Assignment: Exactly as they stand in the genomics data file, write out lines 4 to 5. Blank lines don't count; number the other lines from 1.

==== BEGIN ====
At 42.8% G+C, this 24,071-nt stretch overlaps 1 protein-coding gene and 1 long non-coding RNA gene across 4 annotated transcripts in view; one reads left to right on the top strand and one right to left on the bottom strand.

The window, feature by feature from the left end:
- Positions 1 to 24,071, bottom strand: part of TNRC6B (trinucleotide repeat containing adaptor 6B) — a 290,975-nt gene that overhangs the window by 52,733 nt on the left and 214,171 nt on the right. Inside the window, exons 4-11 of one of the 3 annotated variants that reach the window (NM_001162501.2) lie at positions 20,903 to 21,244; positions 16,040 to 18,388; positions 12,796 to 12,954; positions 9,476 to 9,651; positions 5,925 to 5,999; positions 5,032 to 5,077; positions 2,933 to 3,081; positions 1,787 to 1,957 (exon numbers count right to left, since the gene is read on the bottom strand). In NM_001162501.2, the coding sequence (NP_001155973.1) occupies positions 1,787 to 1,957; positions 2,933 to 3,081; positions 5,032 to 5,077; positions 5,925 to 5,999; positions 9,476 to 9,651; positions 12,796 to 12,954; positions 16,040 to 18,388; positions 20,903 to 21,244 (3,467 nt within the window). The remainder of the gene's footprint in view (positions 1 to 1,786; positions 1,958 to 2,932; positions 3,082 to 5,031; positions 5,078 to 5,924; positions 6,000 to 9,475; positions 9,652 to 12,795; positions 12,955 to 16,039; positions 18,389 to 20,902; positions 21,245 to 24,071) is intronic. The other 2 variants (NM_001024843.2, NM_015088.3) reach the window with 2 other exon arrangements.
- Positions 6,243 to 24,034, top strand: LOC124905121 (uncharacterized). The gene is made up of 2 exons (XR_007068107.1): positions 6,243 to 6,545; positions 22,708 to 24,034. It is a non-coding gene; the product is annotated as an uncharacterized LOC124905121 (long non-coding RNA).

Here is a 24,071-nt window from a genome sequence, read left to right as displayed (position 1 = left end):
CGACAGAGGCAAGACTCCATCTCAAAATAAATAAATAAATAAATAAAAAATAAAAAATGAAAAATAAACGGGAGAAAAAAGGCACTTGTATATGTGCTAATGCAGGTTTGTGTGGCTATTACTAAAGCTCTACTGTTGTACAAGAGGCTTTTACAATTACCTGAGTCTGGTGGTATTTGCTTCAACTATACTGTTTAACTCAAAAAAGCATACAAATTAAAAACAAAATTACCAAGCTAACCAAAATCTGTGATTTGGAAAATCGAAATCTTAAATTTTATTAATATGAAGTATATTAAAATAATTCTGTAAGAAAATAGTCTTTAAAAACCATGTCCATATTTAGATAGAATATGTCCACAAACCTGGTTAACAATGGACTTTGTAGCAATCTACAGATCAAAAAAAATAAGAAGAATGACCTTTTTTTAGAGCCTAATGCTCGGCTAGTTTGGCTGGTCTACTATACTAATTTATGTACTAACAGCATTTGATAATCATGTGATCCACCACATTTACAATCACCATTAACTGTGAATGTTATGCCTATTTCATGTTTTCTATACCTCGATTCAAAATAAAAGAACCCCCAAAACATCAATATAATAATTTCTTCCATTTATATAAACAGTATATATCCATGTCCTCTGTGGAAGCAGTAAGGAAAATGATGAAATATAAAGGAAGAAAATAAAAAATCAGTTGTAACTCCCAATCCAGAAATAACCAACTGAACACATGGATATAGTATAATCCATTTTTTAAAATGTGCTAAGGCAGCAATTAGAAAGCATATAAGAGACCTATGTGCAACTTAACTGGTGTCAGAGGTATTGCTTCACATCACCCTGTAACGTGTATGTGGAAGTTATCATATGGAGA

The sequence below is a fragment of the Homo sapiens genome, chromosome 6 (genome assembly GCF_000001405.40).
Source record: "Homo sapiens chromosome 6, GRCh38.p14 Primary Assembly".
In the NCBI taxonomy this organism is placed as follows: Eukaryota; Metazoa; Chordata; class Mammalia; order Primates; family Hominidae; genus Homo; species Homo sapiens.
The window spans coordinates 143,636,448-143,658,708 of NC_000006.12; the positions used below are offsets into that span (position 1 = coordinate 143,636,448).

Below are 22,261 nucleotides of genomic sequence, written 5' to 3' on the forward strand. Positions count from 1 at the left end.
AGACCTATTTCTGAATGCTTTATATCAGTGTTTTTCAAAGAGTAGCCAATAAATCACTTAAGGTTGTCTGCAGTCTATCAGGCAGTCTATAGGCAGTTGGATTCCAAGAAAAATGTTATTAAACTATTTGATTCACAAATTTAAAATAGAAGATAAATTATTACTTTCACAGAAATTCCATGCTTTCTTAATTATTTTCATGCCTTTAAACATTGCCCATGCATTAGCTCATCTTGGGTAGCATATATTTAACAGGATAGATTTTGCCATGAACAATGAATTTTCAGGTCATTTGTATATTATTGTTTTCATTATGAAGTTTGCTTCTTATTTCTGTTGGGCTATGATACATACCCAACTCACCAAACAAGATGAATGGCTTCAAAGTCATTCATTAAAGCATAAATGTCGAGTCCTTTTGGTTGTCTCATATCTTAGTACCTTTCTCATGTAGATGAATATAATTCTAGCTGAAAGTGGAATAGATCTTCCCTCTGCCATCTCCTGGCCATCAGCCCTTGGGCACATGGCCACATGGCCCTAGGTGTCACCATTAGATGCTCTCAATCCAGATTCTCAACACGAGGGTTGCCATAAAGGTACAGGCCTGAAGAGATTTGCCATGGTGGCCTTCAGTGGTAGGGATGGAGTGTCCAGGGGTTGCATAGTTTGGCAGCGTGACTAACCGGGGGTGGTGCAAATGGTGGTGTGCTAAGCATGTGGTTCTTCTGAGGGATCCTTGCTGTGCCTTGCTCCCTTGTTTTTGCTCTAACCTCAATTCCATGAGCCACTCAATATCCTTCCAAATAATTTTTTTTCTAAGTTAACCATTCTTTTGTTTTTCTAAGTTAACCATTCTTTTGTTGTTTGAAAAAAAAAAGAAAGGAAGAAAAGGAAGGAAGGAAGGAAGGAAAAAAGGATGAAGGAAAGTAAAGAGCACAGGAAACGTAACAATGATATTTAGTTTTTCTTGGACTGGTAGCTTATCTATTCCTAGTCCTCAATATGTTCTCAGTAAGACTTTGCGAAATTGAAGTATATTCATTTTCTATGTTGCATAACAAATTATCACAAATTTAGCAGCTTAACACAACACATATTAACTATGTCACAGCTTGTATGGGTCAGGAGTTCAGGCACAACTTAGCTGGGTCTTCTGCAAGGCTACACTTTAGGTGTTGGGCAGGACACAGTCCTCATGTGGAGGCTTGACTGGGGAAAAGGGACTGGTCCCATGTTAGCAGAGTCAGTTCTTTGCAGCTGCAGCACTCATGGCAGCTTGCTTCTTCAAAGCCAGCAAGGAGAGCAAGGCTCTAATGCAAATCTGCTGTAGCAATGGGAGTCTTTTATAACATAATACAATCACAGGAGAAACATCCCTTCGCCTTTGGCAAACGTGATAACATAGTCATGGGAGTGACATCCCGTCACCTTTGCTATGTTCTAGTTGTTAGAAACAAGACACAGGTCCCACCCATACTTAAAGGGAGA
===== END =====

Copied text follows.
- Positions 6,243 to 24,034, top strand: LOC124905121 (uncharacterized). The gene is made up of 2 exons (XR_007068107.1): positions 6,243 to 6,545; positions 22,708 to 24,034. It is a non-coding gene; the product is annotated as an uncharacterized LOC124905121 (long non-coding RNA).

Here is a 24,071-nt window from a genome sequence, read left to right as displayed (position 1 = left end):